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PANDAMATENGA
17th May 2013, 19:57
Can someone help with this please?

I have a runway in China for which I need to calculate the threshold coordinates as the AIP does not give them.

RWY 15(154) 33(334)
ARP Centre of rwy N3159120 E11658300
Rwy length 3400m (11154ft)

:confused:

Many thanks
Panda

Vercingetorix
18th May 2013, 01:30
PANDAMATENGA
You need a PANS - OPS qualified guy for that. There are on or two to be found but they are a rare breed in these (not) so august forums

:ok:

PANDAMATENGA
18th May 2013, 01:56
Thanks Vercingetorix
I see there have been many views but no comments so perhaps I am not as stupid as I thought!!
I just assumed there would be some formula involving Sines/Cosines or perhaps Quantum Physics.Anyway I have sent a pm to one of the RAF Navs in the hope that he can help.

Cheers
PANDA

Arm out the window
18th May 2013, 04:33

18th May 2013, 05:00
If it's just a matter of spherical trig then:

Lat1 = asin[sin(Lat0)*cos(D) + cos(Lat0)*sin(D)*cos(A0)]
Lon1 = Lon0 + atan2(sin(D)*sin(A0),cos(D)*cos(Lat0) - cos(A0)*sin(D)*sin(Lat0))

Or about .. Rwy33 N3158304 E11658584 and Rwy15 N3200095 E11658015

ORAC
18th May 2013, 05:05
Only works if it is 'a true 15/33 and the magnetic variation has not changed since the last survey; and are you sure of the Geodetic Datum used for the runway centre point?

PANDAMATENGA
18th May 2013, 18:55
Thank you Radu and ORAC the problem is now resolved.
Having done a revalidation on the database at work the system has done a recalculation and all is well.

Bregds
Panda
:O

tony draper
18th May 2013, 21:10
Do trident warheads need that sort of precision? I would have though anywhere on the runway would do the trick.:E

probes
22nd May 2013, 11:10
People who struggle with maths problems might fare better after a course of gentle electric shocks to the brain, scientists have claimed.
Mild electric shocks to brain may help students solve maths problems | Science | The Guardian (http://www.guardian.co.uk/science/2013/may/16/electric-shocks-brain-maths-scientists)

603DX
22nd May 2013, 17:16
Mild electric shocks to brain may help students solve maths problems | Science | The Guardian (http://www.guardian.co.uk/science/2013/may/16/electric-shocks-brain-maths-scientists)

That's all very well (the "mild" shocks probably fully woke up the dozy ones amongst them), but which group got the most maths questions correct? Speed increases of 27% are neither here nor there, what matters most in mathematics is ACCURACY! :rolleyes:

There are quite a few structures in various parts of the world that I used mathematics to design, without once having my brain electrically shocked to finish 27% quicker. To the best of my knowledge, they are all still standing, carrying traffic, being lived in, and performing as required with adequate factors of safety. Remember the fable of the tortoise and the hare ... ;)

wings folded
22nd May 2013, 17:31
Maths problem for those more intelligent than I

Than me

Repeat after me, boy, than me . Fundamental grammar.

Crabman
22nd May 2013, 17:52
"Maths problem for those more intelligent than I (am)".

wings folded
22nd May 2013, 18:22
Had "am" been there, you would have been correct. As it is, you are wrong.

PANDAMATENGA
22nd May 2013, 18:26
Wings Folded
Not that I really give a toss but I suspect both are correct.Perhaps it depends where one learnt one's grammar.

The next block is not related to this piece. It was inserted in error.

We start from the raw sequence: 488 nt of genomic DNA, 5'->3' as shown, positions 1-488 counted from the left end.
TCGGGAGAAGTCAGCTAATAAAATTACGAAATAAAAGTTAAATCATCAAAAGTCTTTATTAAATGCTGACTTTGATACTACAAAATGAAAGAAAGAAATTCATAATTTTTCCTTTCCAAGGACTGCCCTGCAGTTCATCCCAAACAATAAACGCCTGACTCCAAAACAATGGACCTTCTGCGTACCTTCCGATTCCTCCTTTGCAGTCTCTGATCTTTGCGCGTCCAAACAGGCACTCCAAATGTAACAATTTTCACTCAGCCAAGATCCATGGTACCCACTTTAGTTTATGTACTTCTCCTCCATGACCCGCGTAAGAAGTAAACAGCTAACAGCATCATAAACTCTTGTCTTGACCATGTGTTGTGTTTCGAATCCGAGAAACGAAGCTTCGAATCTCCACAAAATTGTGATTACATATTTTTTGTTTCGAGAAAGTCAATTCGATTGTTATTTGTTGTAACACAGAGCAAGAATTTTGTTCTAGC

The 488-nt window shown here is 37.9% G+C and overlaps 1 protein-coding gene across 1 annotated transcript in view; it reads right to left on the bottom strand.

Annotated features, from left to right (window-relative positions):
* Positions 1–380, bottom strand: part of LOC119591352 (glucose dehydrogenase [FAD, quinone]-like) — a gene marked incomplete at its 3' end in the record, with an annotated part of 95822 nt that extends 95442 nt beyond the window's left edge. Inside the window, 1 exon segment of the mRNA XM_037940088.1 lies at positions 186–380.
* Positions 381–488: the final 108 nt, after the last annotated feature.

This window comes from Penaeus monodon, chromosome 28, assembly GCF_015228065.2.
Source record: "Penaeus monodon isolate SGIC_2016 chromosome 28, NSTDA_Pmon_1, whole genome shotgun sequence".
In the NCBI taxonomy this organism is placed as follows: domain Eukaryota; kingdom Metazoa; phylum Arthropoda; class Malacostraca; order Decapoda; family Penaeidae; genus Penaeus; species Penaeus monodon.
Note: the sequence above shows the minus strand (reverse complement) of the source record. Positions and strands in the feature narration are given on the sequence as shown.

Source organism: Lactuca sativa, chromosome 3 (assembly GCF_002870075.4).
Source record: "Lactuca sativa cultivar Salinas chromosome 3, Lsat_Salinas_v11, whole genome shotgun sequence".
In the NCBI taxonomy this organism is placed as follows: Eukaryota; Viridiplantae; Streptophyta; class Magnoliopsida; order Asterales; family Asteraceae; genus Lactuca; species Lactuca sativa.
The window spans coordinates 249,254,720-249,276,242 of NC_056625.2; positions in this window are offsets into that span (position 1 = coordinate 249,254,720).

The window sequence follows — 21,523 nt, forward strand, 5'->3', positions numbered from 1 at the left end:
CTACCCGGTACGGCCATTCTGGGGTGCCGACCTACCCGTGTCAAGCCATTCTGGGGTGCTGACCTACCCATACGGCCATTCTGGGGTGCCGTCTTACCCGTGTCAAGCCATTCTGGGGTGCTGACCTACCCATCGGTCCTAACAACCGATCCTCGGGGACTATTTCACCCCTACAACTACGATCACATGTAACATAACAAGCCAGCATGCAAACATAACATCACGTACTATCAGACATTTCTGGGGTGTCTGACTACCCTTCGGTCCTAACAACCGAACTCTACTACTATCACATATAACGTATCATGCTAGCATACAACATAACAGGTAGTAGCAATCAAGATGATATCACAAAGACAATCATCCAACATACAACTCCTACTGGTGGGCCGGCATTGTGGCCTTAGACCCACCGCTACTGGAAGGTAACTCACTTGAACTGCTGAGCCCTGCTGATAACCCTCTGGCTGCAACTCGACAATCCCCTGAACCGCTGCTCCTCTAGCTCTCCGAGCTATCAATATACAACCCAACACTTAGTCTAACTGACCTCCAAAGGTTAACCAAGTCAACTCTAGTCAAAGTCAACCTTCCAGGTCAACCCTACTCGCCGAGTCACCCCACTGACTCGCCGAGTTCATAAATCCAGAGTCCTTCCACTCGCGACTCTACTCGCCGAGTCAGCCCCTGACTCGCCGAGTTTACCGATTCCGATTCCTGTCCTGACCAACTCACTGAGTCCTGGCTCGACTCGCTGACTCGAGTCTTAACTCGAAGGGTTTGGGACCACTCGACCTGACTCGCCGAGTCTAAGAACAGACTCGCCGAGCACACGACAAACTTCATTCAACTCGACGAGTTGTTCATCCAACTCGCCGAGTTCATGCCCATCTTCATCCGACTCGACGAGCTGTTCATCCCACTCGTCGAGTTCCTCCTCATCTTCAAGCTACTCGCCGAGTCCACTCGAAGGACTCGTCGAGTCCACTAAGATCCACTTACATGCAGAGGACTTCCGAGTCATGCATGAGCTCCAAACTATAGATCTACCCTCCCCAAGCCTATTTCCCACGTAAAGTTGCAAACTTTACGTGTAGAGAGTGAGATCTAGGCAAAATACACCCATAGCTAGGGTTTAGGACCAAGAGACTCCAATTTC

Maybe you have spent a lot of time in "me love you longtime" land!!
:rolleyes:

probes
22nd May 2013, 18:43
There are quite a few structures in various parts of the world that I used mathematics to design, without once having my brain electrically shocked to finish 27% quicker.
yeah, 603DX, but if you had been shocked, you might have finished 54% faster! :E

And a story to grammar nazis - by my old professor from the 80s: A young boy is standing in front of the mirror and saying: "It's me, it's me, it's me!" - and Granny corrects him: "It's 'I', honey." And the boy looks in the mirror in doubt and says: "Well, it may be I, but it looks very much like me!"

Fareastdriver
22nd May 2013, 19:14
Having done a revalidation on the database

Just as well, otherwise you would have carried out an approach on to some rice paddies.

rennaps
23rd May 2013, 11:09
This is like a “Who dun it”

“ARP Centre of runway N3159120 E11658300”

That is UTM ZONE 50
Starting Meridian E114°
Central Meridian E117°
Ending Meridian E120°

Ellipsoid – WGS-84
Semi Major Axis [a] 6378137 Eccentricity [e] 0.0818191908426215
Scaling Factor 0.9996
Projection Transverse Mercator

“RWY 15(154) 33(334)”

It is presumed that the runway bearings are magnetic.

Theoretical Magnetic Variation at ARP

ARP Position
Latitude 31°59'12.0000"N
Longitude 116°58'30.0000"E
Parameters
Magnetic Variation Model WMM 2010
Magnetic Variation Date 23 May 2013
Result
Magnetic Variation 4.9284°W

Magnetic variation taken as 4.9°West

Runway True bearings 149.1 / 329.1

“Rwy length 3400m (11154ft)“

Determine the Position of THRESHOLD runway 33

ARP
Latitude 31°59'12.0"N
Longitude 116°58'30.0"E
Magnetic Variation 4.9°W
Forward True Bearing 149.1 °
Forward Magnetic Bearing 154 °
Distance between positions 1700 m
Calculation: Ellipsoidal
Result Threshold runway 33
Latitude 31°58'24.6"N
Longitude 116°59'03.2"E
Reverse True Bearing 329.1°
Reverse Magnetic Bearing 334.0°

Determine the Position of THRESHOLD runway 15

ARP
Latitude 31°59'12.0000"N
Longitude 116°58'30.0000"E
Magnetic Variation 4.9°W
Parameters
Forward True Bearing 329.1 °
Forward Magnetic Bearing 334 °
Distance between positions 1700 m
Calculation Type Ellipsoid
Result Threshold runway 15
Latitude 31°59'59.4"N
Longitude 116°57'56.8"E
Reverse True Bearing 149.1°
Reverse Magnetic Bearing 154.0°

On Google Earth it looks like the multi-runway airport is not built yet.
The ARP looks to be centred between the two parallel runways.

Panda, did you finally get something similar?